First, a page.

Another critique of Lean In has been that the focus on individual women’s behaviour somehow masks the real culprits propping up the glass ceiling; structural and societal deficiencies, and shortcomings of corporations and governments.
Of course, the Circles’ most definitive impact has been on those individuals that have directly taken part. One woman found a mentor in the group, five out of the 12 successfully applied for new positions, everyone received useful advice and guidance through the sharing of experiences, and they all felt more empowered to speak up in their jobs.
However, the groups have also begun to have broader impact on life in their organisation. McKenna’s day job looks at diversity and inequality – she is the gender and family policy lead for the organisation – and she has used the Circles as a sounding board for what can be done better.
“The silos in the public sector can sometimes be quite challenging”
“We are about to launch a diversity and inclusion strategy for London, and one section is all about City Hall leading by example, as a responsible employer. We discussed the strategy in the groups and shared our views on what needs to change to help close the gender pay gap – not just in City Hall, but in all sectors across the capital.”
Not only have the groups informed discussion about workplace equality, they have also had other unexpected positive effects on life at City Hall. The participants come from different departments, work under different deputy mayors, and in an ordinary day would rarely have the opportunity to discuss working life with colleagues on other teams.
“The silos in the public sector can sometimes be quite challenging, so it’s been really good from a work perspective to sit around with people from other parts of the organisation and find out what they’re doing. People are introducing each other to colleagues working on similar things, for example,” said McKenna.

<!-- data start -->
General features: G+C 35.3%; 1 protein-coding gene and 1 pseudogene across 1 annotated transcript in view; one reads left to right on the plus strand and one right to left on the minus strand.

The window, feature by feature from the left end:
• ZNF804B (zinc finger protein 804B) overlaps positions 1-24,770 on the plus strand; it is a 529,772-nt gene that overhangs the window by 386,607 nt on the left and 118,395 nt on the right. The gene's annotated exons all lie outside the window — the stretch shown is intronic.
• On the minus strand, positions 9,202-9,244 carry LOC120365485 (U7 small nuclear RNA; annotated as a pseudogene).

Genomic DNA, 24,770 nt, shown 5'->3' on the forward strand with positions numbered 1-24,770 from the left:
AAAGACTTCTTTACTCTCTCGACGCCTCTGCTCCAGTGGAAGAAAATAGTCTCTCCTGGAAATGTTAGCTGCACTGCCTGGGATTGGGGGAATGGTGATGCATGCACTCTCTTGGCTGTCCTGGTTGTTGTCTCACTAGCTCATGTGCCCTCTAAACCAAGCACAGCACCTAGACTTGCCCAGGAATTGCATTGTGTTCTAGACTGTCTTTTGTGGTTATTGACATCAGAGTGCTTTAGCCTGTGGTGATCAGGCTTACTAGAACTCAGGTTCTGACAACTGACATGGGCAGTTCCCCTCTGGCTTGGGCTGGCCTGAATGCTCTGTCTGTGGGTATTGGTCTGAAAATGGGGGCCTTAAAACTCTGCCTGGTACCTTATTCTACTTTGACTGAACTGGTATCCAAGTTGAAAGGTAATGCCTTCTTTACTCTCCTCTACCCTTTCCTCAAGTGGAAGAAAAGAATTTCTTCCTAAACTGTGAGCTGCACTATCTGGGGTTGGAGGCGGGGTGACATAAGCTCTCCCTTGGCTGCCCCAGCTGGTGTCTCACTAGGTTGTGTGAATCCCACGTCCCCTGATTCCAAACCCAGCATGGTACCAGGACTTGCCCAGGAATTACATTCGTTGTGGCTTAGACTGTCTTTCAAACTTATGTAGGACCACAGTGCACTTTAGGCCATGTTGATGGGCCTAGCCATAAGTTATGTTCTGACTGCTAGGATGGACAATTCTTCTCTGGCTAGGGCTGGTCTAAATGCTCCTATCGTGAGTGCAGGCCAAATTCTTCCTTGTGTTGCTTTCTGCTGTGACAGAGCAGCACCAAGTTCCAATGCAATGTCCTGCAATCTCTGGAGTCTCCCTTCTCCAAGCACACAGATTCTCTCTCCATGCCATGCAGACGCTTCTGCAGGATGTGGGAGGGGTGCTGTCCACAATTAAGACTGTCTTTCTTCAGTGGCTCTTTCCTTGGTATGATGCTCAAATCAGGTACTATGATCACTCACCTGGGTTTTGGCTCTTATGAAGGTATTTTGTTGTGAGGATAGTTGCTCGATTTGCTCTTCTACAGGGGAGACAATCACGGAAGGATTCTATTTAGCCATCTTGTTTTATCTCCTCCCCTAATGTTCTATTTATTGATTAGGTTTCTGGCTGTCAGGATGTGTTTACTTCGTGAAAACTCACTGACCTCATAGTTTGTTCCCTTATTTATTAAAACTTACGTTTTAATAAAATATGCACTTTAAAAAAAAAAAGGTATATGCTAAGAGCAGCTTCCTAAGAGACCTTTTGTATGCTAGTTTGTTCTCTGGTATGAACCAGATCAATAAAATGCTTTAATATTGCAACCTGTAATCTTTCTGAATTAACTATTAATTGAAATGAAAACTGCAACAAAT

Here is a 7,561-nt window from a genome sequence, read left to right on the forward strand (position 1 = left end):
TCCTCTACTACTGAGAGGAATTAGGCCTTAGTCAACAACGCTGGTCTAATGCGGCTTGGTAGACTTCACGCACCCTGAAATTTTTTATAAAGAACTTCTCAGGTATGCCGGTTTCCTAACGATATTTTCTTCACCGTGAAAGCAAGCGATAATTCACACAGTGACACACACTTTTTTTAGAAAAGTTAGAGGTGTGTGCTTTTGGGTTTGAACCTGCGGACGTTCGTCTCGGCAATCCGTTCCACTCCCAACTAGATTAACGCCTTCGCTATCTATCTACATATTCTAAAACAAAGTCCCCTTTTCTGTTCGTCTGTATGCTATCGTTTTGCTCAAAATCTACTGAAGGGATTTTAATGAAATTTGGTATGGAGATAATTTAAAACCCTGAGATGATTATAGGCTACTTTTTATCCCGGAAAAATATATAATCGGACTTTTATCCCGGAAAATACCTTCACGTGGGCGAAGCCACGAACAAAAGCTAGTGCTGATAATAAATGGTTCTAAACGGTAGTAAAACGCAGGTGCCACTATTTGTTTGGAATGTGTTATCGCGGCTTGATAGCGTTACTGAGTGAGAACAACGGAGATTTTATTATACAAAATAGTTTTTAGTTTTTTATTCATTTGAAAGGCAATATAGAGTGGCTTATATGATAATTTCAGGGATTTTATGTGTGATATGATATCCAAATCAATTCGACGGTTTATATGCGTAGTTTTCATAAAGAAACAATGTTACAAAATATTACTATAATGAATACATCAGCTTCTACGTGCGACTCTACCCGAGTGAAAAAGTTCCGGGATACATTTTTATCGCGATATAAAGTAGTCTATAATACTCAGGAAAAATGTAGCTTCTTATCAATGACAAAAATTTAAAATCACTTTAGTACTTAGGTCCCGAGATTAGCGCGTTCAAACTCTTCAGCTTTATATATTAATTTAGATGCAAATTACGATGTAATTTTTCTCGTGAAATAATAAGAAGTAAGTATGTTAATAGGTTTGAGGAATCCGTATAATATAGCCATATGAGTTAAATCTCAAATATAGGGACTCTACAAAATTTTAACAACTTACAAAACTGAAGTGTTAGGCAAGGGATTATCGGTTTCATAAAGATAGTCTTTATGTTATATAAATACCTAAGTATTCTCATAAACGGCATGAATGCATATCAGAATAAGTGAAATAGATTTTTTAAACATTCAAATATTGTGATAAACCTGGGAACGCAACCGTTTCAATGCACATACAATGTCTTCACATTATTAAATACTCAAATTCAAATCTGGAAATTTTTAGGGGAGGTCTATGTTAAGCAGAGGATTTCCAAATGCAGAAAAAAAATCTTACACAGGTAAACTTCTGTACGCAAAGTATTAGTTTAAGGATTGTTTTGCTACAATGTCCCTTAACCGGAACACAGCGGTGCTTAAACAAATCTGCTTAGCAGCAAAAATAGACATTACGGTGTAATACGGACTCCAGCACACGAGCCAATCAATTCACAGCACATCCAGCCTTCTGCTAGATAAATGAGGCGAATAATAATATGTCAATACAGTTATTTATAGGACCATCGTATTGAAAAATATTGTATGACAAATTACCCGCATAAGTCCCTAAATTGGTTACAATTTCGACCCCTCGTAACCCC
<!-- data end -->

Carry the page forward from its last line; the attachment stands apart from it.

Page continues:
While these two small lunch-time London meetups are not going to break the global public sector glass ceiling alone, the idea behind them is now starting to catch on elsewhere.
In the government of Queensland, Australia, there are now seven regular Lean In groups. There is a group in Washington DC. And the Pentagon has even promoted Lean In groups to boost women’s leadership and recruitment in the military and intelligence services, with one of the largest now ongoing in the National Geospatial-Intelligence Agency.
As long as public sector progress on gender equality continues at the current pace, there is clearly something powerful and resonant in the idea of Lean In Circles as a way through which women can take immediate, concrete action – action that doesn’t rely on hierarchies, HR departments, political parties, and press offices. The public sector may move slowly, but on gender equality, its female workers will no longer wait.
(Picture credit: Flickr/ Maciek Lulko)